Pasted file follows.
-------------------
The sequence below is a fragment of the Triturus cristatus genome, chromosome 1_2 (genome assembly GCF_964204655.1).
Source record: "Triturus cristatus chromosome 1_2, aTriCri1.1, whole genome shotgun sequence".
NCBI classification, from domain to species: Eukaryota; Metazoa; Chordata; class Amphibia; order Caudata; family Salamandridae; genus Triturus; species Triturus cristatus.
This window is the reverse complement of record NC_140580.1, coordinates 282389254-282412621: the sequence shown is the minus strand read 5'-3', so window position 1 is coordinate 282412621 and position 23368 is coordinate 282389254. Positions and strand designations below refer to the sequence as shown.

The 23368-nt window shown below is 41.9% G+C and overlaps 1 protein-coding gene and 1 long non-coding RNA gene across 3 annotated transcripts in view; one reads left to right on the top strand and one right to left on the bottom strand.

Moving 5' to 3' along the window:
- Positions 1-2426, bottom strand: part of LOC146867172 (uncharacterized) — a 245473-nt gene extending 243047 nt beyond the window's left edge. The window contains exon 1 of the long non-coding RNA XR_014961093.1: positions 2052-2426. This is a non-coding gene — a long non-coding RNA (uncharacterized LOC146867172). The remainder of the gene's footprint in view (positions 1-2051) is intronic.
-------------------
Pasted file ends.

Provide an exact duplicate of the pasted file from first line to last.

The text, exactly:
The sequence below is a fragment of the Triturus cristatus genome, chromosome 1_2 (genome assembly GCF_964204655.1).
Source record: "Triturus cristatus chromosome 1_2, aTriCri1.1, whole genome shotgun sequence".
NCBI classification, from domain to species: Eukaryota; Metazoa; Chordata; class Amphibia; order Caudata; family Salamandridae; genus Triturus; species Triturus cristatus.
This window is the reverse complement of record NC_140580.1, coordinates 282389254-282412621: the sequence shown is the minus strand read 5'-3', so window position 1 is coordinate 282412621 and position 23368 is coordinate 282389254. Positions and strand designations below refer to the sequence as shown.

The 23368-nt window shown below is 41.9% G+C and overlaps 1 protein-coding gene and 1 long non-coding RNA gene across 3 annotated transcripts in view; one reads left to right on the top strand and one right to left on the bottom strand.

Moving 5' to 3' along the window:
- Positions 1-2426, bottom strand: part of LOC146867172 (uncharacterized) — a 245473-nt gene extending 243047 nt beyond the window's left edge. The window contains exon 1 of the long non-coding RNA XR_014961093.1: positions 2052-2426. This is a non-coding gene — a long non-coding RNA (uncharacterized LOC146867172). The remainder of the gene's footprint in view (positions 1-2051) is intronic.